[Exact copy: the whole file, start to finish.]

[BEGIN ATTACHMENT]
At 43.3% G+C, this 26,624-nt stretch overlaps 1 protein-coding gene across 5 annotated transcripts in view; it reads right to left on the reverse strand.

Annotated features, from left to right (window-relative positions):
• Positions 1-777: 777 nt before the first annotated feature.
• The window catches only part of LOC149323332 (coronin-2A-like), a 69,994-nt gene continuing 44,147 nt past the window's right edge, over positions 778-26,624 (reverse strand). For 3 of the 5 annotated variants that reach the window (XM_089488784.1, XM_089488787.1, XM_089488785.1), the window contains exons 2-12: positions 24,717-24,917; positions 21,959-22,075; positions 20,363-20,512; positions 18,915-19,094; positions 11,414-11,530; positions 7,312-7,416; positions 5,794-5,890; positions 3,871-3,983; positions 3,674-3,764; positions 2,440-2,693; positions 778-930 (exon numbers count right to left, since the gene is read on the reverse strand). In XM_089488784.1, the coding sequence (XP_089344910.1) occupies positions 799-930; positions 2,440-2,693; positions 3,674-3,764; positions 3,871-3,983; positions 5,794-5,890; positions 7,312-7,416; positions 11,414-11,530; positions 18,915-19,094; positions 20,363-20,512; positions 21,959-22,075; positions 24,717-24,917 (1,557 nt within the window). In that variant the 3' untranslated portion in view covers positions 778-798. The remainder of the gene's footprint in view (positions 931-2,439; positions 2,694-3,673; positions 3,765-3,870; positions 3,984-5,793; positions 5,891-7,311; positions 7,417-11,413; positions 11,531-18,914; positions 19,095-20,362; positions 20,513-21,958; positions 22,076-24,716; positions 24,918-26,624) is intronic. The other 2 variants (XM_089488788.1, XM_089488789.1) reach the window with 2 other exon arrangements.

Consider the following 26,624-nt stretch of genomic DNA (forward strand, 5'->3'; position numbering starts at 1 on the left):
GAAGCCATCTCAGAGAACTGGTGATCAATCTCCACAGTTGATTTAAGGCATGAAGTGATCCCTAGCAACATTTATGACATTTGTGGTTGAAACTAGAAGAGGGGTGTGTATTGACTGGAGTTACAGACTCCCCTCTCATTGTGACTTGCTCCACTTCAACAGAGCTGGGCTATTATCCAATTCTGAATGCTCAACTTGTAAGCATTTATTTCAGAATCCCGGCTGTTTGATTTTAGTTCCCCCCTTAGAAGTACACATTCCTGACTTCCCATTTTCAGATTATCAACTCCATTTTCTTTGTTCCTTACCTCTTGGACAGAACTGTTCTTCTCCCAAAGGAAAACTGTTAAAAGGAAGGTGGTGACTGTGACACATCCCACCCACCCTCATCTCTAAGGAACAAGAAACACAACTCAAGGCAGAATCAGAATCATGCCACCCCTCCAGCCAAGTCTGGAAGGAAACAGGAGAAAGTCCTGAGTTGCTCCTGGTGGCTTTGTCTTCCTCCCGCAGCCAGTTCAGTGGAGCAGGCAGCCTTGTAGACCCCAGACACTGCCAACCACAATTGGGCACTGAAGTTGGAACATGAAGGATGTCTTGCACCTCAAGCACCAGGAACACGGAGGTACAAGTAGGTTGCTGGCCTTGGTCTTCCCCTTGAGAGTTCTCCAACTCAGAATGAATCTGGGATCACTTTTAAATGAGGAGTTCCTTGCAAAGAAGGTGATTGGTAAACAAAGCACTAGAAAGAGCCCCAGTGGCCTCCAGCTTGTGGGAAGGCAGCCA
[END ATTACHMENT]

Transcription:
At 43.3% G+C, this 26,624-nt stretch overlaps 1 protein-coding gene across 5 annotated transcripts in view; it reads right to left on the reverse strand.

Annotated features, from left to right (window-relative positions):
• Positions 1-777: 777 nt before the first annotated feature.
• The window catches only part of LOC149323332 (coronin-2A-like), a 69,994-nt gene continuing 44,147 nt past the window's right edge, over positions 778-26,624 (reverse strand). For 3 of the 5 annotated variants that reach the window (XM_089488784.1, XM_089488787.1, XM_089488785.1), the window contains exons 2-12: positions 24,717-24,917; positions 21,959-22,075; positions 20,363-20,512; positions 18,915-19,094; positions 11,414-11,530; positions 7,312-7,416; positions 5,794-5,890; positions 3,871-3,983; positions 3,674-3,764; positions 2,440-2,693; positions 778-930 (exon numbers count right to left, since the gene is read on the reverse strand). In XM_089488784.1, the coding sequence (XP_089344910.1) occupies positions 799-930; positions 2,440-2,693; positions 3,674-3,764; positions 3,871-3,983; positions 5,794-5,890; positions 7,312-7,416; positions 11,414-11,530; positions 18,915-19,094; positions 20,363-20,512; positions 21,959-22,075; positions 24,717-24,917 (1,557 nt within the window). In that variant the 3' untranslated portion in view covers positions 778-798. The remainder of the gene's footprint in view (positions 931-2,439; positions 2,694-3,673; positions 3,765-3,870; positions 3,984-5,793; positions 5,891-7,311; positions 7,417-11,413; positions 11,531-18,914; positions 19,095-20,362; positions 20,513-21,958; positions 22,076-24,716; positions 24,918-26,624) is intronic. The other 2 variants (XM_089488788.1, XM_089488789.1) reach the window with 2 other exon arrangements.

Consider the following 26,624-nt stretch of genomic DNA (forward strand, 5'->3'; position numbering starts at 1 on the left):
GAAGCCATCTCAGAGAACTGGTGATCAATCTCCACAGTTGATTTAAGGCATGAAGTGATCCCTAGCAACATTTATGACATTTGTGGTTGAAACTAGAAGAGGGGTGTGTATTGACTGGAGTTACAGACTCCCCTCTCATTGTGACTTGCTCCACTTCAACAGAGCTGGGCTATTATCCAATTCTGAATGCTCAACTTGTAAGCATTTATTTCAGAATCCCGGCTGTTTGATTTTAGTTCCCCCCTTAGAAGTACACATTCCTGACTTCCCATTTTCAGATTATCAACTCCATTTTCTTTGTTCCTTACCTCTTGGACAGAACTGTTCTTCTCCCAAAGGAAAACTGTTAAAAGGAAGGTGGTGACTGTGACACATCCCACCCACCCTCATCTCTAAGGAACAAGAAACACAACTCAAGGCAGAATCAGAATCATGCCACCCCTCCAGCCAAGTCTGGAAGGAAACAGGAGAAAGTCCTGAGTTGCTCCTGGTGGCTTTGTCTTCCTCCCGCAGCCAGTTCAGTGGAGCAGGCAGCCTTGTAGACCCCAGACACTGCCAACCACAATTGGGCACTGAAGTTGGAACATGAAGGATGTCTTGCACCTCAAGCACCAGGAACACGGAGGTACAAGTAGGTTGCTGGCCTTGGTCTTCCCCTTGAGAGTTCTCCAACTCAGAATGAATCTGGGATCACTTTTAAATGAGGAGTTCCTTGCAAAGAAGGTGATTGGTAAACAAAGCACTAGAAAGAGCCCCAGTGGCCTCCAGCTTGTGGGAAGGCAGCCA